Riding the Iron Rooster: By Train Through China

Riding the Iron Rooster: By Train Through China

Paul Theroux

Language: English

Pages: 480

ISBN: 0618658971

Format: PDF / Kindle (mobi) / ePub

Paul Theroux, the author of the train travel classics The Great Railway Bazaar and The Old Patagonian Express, takes to the rails once again in this account of his epic journey through China. He hops aboard as part of a tour group in London and sets out for China's border. He then spends a year traversing the country, where he pieces together a fascinating snapshot of a unique moment in history. From the barren deserts of Xinjiang to the ice forests of Manchuria, from the dense metropolises of Shanghai, Beijing, and Canton to the dry hills of Tibet, Theroux offers an unforgettable portrait of a magnificent land and an extraordinary people.
















front and had their pictures taken, some roistered there. On my second night the room next to mine was occupied by a pair of newlyweds playing Russian rock and roll on a cassette machine until, at two in the morning, I banged on their door and told them to shut up. The groom appeared, drunken and drooling and a foot taller than me, but when he saw I was a foreigner he decided not to attack me. Behind him in the room, a young woman encouraged him. In defiance, they turned the music even louder for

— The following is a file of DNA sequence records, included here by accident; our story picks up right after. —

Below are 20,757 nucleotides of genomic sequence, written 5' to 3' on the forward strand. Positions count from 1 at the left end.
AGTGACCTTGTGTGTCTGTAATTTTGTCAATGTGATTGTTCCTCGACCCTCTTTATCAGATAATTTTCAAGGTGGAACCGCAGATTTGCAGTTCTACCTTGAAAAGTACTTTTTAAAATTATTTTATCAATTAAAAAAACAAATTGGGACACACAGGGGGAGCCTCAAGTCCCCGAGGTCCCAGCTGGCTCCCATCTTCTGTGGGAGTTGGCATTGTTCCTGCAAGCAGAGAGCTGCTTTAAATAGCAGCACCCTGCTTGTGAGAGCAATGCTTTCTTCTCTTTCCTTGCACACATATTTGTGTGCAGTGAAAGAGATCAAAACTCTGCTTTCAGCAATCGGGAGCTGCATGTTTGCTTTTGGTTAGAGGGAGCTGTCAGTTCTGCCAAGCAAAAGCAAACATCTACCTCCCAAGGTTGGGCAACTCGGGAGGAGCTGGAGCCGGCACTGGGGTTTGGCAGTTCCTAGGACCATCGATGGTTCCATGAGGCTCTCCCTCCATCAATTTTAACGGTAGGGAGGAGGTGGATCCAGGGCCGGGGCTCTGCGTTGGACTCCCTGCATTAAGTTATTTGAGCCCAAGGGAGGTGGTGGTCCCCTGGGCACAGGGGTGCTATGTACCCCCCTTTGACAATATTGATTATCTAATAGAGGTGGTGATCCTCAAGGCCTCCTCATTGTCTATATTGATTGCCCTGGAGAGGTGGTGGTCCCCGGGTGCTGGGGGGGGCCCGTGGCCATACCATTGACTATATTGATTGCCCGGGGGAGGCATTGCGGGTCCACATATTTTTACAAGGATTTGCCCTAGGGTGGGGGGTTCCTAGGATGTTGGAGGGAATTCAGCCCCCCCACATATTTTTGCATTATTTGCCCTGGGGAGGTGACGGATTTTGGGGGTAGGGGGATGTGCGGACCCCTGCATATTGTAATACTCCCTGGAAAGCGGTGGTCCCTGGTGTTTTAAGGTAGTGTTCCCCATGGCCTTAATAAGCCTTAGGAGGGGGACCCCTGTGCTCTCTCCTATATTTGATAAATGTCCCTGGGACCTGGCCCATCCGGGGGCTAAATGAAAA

I was thrown out of my seat and bumped my head. "Sorry!" Mr. Fu said, still speeding. Most of the curves were so tight that Mr. Fu had no choice but to go slowly. And then I sipped tea from my thermos and passed cassettes to Miss Sun, who fed them into the machine. After a hundred miles we had finished with Brahms. I debated whether to hand her the Beethoven symphonies, as I listened to Mendelssohn. I drank green tea and looked at the sunny road and snowy peaks and listened to the music, and I

cravat." Mr. Xiao said, "People have started wearing them. And of course a tie is often necessary if you travel abroad." He had recently been to Singapore, he said. "I used to teach there," I said. "It is an economic miracle," he said, and smiled, adding, "and a cultural desert. They have nothing but money. Their temples are like toys to us. They are nothing—they are not even real. Their Prime Minister Lee Kuan Yew is an Oriental posing as a Westerner. But he is not all bad. For example, he

(Rehabilitation Through Labor) had declined in popularity. I specifically wanted to know what Comrade Ning thought about capital punishment since, along with Deng's reforms, in the three years between 1983 and 1986, 10,000 people were executed in China—and not only murderers, but also rapists, arsonists, swindlers and thieves. On August 30, 1983, there was a public execution in Peking of 30 convicted criminals. It was held in a sports stadium, which held a cheering crowd of 60,000 people. Soon

training center. We don't want these acrobats to be mind-empty, so after their morning practice they study math, history, language and literature." He said that in 1986, 30 candidates were chosen from 3000 applicants. They were all young—between ten and fourteen years old—but Mr. Liu said the bureau was not looking for skill but rather for potential. "We also have a circus," he said. "Also a school for animal training." This interested me greatly, since I have a loathing for everything

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